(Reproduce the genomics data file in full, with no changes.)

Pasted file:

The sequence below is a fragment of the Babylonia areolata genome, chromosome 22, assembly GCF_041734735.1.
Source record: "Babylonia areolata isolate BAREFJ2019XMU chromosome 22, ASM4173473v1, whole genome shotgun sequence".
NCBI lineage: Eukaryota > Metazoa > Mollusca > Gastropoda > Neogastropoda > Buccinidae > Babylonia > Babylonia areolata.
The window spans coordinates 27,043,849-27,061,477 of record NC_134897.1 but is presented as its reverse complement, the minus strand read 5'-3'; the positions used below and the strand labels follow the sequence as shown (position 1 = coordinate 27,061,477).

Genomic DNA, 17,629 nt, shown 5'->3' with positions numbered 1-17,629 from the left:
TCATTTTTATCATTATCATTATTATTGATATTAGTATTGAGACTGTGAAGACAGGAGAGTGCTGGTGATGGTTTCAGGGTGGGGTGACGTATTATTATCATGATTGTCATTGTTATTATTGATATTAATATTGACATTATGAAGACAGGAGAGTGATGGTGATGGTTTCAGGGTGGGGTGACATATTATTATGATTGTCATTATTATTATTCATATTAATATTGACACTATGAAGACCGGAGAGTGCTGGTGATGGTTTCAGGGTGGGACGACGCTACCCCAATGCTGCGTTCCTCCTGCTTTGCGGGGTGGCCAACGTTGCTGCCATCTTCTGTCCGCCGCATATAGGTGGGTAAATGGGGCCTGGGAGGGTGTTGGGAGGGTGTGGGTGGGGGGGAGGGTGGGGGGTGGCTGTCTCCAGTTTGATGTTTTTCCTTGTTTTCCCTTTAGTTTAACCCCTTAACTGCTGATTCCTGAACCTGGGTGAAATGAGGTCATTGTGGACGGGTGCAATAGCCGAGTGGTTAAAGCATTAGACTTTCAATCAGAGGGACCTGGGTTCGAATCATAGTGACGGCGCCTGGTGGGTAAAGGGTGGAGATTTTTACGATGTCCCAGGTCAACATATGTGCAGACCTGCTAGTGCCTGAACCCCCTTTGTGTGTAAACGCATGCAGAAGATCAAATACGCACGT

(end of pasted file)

The sequence below is a fragment of the Babylonia areolata genome, chromosome 22, assembly GCF_041734735.1.
Source record: "Babylonia areolata isolate BAREFJ2019XMU chromosome 22, ASM4173473v1, whole genome shotgun sequence".
NCBI lineage: Eukaryota > Metazoa > Mollusca > Gastropoda > Neogastropoda > Buccinidae > Babylonia > Babylonia areolata.
The window spans coordinates 27,043,849-27,061,477 of record NC_134897.1 but is presented as its reverse complement, the minus strand read 5'-3'; the positions used below and the strand labels follow the sequence as shown (position 1 = coordinate 27,061,477).

Genomic DNA, 17,629 nt, shown 5'->3' with positions numbered 1-17,629 from the left:
TCATTTTTATCATTATCATTATTATTGATATTAGTATTGAGACTGTGAAGACAGGAGAGTGCTGGTGATGGTTTCAGGGTGGGGTGACGTATTATTATCATGATTGTCATTGTTATTATTGATATTAATATTGACATTATGAAGACAGGAGAGTGATGGTGATGGTTTCAGGGTGGGGTGACATATTATTATGATTGTCATTATTATTATTCATATTAATATTGACACTATGAAGACCGGAGAGTGCTGGTGATGGTTTCAGGGTGGGACGACGCTACCCCAATGCTGCGTTCCTCCTGCTTTGCGGGGTGGCCAACGTTGCTGCCATCTTCTGTCCGCCGCATATAGGTGGGTAAATGGGGCCTGGGAGGGTGTTGGGAGGGTGTGGGTGGGGGGGAGGGTGGGGGGTGGCTGTCTCCAGTTTGATGTTTTTCCTTGTTTTCCCTTTAGTTTAACCCCTTAACTGCTGATTCCTGAACCTGGGTGAAATGAGGTCATTGTGGACGGGTGCAATAGCCGAGTGGTTAAAGCATTAGACTTTCAATCAGAGGGACCTGGGTTCGAATCATAGTGACGGCGCCTGGTGGGTAAAGGGTGGAGATTTTTACGATGTCCCAGGTCAACATATGTGCAGACCTGCTAGTGCCTGAACCCCCTTTGTGTGTAAACGCATGCAGAAGATCAAATACGCACGT